The Mekons

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The Mekons
Mekons circa 2015, left to right: Lu Edmonds, Tom Greenhalgh, Steve Goulding, Sally Timms, Jon Langford, Susie Honeyman, Rico Bell (ot pictured: Sarah Corina)
Mekons circa 2015
left to right: Lu Edmonds, Tom Greenhalgh, Steve Goulding, Sally Timms, Jon Langford, Susie Honeyman, Rico Bell
(not pictured: Sarah Corina)
Background information
Origin Leeds, West Yorkshire, England
Genres Punk rock
Alternative rock
Years active 1977 – present
Labels Fast Product
Blast First
A&M Records
Quarterstick Records
Scout Releases
Bloodshot Records
Associated acts The Three Johns
The Waco Brothers
Members Jon Langford
Tom Greenhalgh
Sally Timms
Sarah Corina
Steve Goulding
Susie Honeyman
Rico Bell (aka Eric Bellis)
Lu Edmonds
J. Mitch Flacko
Past members Ben Mandelson
Dick Taylor
John Langley
Kevin Lycett
Mary Jenner
Robert Worby

The Mekons are a British rock band. Formed in the late 1970s as an art collective, they are one of the longest-running and most prolific of the first-wave British punk rock bands.[1][2] Through the years, the band's musical style has evolved, incorporating aspects of country music, folk music, alternative rock and even occasional experiments with dub.[3] They are known for their raucous live shows.[4] These days, The Mekons are often described as a post-punk, cowpunk and/or alt country band.[5]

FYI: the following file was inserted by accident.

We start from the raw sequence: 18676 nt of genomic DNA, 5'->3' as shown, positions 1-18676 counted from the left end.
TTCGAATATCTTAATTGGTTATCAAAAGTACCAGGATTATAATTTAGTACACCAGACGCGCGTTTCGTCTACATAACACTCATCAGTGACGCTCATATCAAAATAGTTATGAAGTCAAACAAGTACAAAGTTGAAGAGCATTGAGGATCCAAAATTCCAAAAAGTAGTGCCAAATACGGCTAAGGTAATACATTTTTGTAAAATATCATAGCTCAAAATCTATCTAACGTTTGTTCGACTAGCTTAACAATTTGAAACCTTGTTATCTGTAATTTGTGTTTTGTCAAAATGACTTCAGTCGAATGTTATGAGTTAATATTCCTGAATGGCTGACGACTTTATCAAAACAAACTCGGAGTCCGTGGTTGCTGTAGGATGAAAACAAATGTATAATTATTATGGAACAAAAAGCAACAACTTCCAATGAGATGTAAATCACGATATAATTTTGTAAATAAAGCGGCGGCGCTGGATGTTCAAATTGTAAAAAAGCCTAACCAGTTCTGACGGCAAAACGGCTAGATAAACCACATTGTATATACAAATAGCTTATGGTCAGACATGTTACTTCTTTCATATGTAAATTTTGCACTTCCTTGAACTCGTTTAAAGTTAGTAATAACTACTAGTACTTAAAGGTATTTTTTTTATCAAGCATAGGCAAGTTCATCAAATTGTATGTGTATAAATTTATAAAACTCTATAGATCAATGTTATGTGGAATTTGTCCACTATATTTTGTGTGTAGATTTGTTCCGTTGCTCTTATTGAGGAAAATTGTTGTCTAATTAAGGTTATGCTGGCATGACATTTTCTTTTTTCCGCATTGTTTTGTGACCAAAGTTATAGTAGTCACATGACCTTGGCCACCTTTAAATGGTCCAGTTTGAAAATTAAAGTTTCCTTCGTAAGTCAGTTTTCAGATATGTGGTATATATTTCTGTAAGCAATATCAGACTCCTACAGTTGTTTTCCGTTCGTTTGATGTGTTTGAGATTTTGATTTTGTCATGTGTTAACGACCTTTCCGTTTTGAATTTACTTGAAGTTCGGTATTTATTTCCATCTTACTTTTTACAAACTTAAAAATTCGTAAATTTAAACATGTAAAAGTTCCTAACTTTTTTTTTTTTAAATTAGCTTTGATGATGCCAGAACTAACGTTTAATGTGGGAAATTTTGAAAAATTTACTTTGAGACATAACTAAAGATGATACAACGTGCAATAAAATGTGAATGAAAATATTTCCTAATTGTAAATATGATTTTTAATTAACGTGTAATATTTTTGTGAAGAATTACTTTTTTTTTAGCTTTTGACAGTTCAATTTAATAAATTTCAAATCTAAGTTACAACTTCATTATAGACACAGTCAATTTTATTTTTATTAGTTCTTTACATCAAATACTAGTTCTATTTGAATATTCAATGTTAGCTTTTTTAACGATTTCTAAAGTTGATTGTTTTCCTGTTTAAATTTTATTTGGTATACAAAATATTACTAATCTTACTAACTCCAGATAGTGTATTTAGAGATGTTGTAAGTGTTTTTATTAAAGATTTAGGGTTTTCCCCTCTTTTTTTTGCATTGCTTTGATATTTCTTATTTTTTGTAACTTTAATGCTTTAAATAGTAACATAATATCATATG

The band was formed in 1977 by a group of University of Leeds art students: Jon Langford, Kevin Lycett, Mark White, Andy Corrigan and Tom Greenhalgh - the Gang of Four and Delta 5 formed from the same group of students. They took the band's name from the Mekon, an evil, super-intelligent Venusian featured in the British 1950s-1960s comic Dan Dare (printed in the Eagle). The band's first single was "Never Been in a Riot", a satirical take on the Clash's White Riot. For several years the loose-knit band played noisy, bare-bones post-punk, releasing singles on a variety of labels. The Mekons' first album, The Quality of Mercy Is Not Strnen, was recorded using the Gang of Four's instruments, and due to an error by the Virgin Records art department, featured pictures of the Gang of Four on the back cover. After 1982's The Mekons Story, a compilation of old recordings, the band ceased activity for a while, with Langford forming The Three Johns.

By the mid-1980s (revitalised by the 1984 miners' strike) the Mekons had returned as an active group. The band was now augmented by vocalist Sally Timms, violinist Susie Honeyman, ex-Damned member Lu Edmonds, accordionist/vocalist Rico Bell (a.k.a. Eric Bellis), and former The Rumour drummer Steve Goulding and Kelvin Weech on lead guitar. They began to experiment with musical styles derived from traditional English folk (tentatively explored on the English Dancing Master EP prior to the hiatus), and American country music. Fear and Whiskey (1985), The Edge of the World (1986) and Honky Tonkin (1987) exemplified the band's new sound, which built on the innovations of Gram Parsons and blended punk ethos and left wing politics with the minimalist country of Hank Williams. Subsequent albums, such as The Mekons Rock'n'Roll, continued to experiment with diverse instrumentation (notably the fiddle and slide guitar).

The Mekons Rock and Roll was the band's first major label release. Issued by A&M Records in 1989, Rock and Roll was not a commercial success, but it was met with critical acclaim.